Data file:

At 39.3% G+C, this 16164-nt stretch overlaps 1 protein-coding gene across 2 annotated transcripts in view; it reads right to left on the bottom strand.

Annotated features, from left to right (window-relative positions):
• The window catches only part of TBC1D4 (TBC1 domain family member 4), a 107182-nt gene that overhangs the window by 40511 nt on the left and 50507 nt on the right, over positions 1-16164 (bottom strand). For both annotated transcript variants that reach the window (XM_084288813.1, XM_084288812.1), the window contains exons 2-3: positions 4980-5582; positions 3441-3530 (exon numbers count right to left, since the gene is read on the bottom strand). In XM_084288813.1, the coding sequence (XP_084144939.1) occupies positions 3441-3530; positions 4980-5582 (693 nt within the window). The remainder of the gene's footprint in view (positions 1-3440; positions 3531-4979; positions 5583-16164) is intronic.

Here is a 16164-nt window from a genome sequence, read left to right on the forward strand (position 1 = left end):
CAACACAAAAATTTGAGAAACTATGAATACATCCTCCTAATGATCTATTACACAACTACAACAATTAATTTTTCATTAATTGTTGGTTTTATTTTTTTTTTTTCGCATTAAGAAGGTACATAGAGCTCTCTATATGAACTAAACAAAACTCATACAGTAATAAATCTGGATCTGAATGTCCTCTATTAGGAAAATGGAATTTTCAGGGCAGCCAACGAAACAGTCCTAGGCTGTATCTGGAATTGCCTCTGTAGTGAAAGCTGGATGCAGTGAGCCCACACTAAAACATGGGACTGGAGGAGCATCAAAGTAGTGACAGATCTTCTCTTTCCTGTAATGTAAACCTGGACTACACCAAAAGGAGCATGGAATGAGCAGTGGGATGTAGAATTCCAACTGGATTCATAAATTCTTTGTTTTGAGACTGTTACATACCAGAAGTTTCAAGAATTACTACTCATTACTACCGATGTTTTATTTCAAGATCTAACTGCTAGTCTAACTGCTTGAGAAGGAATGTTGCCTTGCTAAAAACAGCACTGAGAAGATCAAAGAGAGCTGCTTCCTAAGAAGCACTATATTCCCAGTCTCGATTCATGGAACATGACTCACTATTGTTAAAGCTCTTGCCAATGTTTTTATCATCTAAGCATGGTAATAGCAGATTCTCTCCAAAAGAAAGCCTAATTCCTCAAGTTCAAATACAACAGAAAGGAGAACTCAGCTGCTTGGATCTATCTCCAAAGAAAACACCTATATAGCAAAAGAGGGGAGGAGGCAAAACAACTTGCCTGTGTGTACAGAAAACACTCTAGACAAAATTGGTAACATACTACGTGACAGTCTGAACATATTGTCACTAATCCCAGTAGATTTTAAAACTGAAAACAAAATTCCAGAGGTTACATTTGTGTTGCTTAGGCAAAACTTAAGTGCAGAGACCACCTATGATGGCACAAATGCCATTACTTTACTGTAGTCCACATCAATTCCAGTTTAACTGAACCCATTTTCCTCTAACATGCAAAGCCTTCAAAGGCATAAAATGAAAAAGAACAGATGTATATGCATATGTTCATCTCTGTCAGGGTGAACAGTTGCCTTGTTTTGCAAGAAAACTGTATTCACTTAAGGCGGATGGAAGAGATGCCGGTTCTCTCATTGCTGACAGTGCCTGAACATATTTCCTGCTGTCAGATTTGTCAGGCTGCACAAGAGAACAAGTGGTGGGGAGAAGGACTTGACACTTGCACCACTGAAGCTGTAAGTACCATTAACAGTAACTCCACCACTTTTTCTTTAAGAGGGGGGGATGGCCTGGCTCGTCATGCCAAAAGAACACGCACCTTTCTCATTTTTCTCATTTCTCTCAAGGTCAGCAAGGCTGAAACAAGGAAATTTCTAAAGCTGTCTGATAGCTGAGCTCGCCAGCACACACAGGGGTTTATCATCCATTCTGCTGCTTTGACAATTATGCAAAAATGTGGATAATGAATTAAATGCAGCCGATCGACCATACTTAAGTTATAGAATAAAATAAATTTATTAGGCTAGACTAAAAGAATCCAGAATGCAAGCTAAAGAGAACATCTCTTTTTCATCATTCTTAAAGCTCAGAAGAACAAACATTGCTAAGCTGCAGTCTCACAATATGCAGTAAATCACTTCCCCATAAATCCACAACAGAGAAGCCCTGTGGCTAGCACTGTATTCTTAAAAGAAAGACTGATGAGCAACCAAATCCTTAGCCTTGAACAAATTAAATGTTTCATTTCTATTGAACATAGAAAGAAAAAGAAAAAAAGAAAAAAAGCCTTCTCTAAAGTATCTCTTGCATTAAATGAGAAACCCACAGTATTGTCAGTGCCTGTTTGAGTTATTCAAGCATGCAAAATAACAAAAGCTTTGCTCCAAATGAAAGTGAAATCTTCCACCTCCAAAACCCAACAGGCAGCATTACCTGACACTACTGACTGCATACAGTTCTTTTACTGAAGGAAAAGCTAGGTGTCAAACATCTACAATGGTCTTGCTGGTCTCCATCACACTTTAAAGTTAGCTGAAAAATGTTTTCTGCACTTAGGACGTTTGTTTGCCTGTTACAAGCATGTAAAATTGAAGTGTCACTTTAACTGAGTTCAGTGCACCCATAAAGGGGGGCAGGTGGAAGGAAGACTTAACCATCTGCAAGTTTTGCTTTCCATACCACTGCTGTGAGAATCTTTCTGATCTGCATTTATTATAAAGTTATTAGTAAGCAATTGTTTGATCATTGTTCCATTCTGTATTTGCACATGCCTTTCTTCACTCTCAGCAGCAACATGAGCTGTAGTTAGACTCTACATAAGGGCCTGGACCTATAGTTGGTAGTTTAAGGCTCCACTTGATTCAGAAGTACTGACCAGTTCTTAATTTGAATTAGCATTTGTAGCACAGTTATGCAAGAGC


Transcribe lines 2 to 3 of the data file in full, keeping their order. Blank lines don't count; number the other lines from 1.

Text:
Annotated features, from left to right (window-relative positions):
• The window catches only part of TBC1D4 (TBC1 domain family member 4), a 107182-nt gene that overhangs the window by 40511 nt on the left and 50507 nt on the right, over positions 1-16164 (bottom strand). For both annotated transcript variants that reach the window (XM_084288813.1, XM_084288812.1), the window contains exons 2-3: positions 4980-5582; positions 3441-3530 (exon numbers count right to left, since the gene is read on the bottom strand). In XM_084288813.1, the coding sequence (XP_084144939.1) occupies positions 3441-3530; positions 4980-5582 (693 nt within the window). The remainder of the gene's footprint in view (positions 1-3440; positions 3531-4979; positions 5583-16164) is intronic.